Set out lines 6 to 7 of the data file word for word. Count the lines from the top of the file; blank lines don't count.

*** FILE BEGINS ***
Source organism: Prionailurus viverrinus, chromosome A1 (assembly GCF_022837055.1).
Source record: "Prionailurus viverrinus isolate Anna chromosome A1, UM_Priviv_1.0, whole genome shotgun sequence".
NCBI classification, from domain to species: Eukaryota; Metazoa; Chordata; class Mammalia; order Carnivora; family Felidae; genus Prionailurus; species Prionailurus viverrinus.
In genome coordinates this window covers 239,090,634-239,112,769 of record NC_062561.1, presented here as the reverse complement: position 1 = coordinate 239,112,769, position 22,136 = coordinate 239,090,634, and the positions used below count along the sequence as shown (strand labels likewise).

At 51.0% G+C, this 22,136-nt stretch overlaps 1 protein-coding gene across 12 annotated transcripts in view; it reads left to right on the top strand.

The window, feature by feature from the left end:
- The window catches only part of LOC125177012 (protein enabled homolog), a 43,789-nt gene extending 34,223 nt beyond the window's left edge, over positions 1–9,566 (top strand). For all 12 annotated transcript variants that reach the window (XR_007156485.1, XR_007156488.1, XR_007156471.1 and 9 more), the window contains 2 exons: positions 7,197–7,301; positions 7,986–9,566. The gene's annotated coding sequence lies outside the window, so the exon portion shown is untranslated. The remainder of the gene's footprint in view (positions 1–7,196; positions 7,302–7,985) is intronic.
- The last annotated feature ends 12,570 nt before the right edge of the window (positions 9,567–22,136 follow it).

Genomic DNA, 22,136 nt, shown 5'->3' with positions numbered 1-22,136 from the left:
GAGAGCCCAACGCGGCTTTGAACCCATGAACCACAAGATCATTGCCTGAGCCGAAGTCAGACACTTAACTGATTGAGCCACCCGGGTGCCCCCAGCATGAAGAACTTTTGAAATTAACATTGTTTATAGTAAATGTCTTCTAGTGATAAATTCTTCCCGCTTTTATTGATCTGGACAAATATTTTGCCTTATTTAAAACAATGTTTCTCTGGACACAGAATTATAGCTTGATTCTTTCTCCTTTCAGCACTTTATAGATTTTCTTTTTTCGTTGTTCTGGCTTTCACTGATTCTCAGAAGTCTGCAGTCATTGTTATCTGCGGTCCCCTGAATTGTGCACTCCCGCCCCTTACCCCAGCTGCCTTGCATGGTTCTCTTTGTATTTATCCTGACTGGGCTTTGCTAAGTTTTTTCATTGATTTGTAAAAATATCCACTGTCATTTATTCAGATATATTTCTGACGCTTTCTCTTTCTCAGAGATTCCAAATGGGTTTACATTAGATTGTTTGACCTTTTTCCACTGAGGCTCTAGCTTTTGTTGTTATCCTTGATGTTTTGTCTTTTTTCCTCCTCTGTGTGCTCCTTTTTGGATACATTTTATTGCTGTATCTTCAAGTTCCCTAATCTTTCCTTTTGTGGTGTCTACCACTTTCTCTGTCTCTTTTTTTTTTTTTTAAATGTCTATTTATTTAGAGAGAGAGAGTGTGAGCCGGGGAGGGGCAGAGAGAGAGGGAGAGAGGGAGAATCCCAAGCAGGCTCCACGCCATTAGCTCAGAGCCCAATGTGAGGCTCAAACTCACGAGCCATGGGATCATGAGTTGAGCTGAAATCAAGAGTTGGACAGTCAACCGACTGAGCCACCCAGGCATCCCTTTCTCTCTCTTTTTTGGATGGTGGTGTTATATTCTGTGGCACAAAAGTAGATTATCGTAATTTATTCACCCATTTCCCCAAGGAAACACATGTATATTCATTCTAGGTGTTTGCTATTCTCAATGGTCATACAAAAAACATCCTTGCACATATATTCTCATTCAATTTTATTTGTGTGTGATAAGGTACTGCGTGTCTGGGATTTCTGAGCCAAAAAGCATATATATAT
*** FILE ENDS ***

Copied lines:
The window, feature by feature from the left end:
- The window catches only part of LOC125177012 (protein enabled homolog), a 43,789-nt gene extending 34,223 nt beyond the window's left edge, over positions 1–9,566 (top strand). For all 12 annotated transcript variants that reach the window (XR_007156485.1, XR_007156488.1, XR_007156471.1 and 9 more), the window contains 2 exons: positions 7,197–7,301; positions 7,986–9,566. The gene's annotated coding sequence lies outside the window, so the exon portion shown is untranslated. The remainder of the gene's footprint in view (positions 1–7,196; positions 7,302–7,985) is intronic.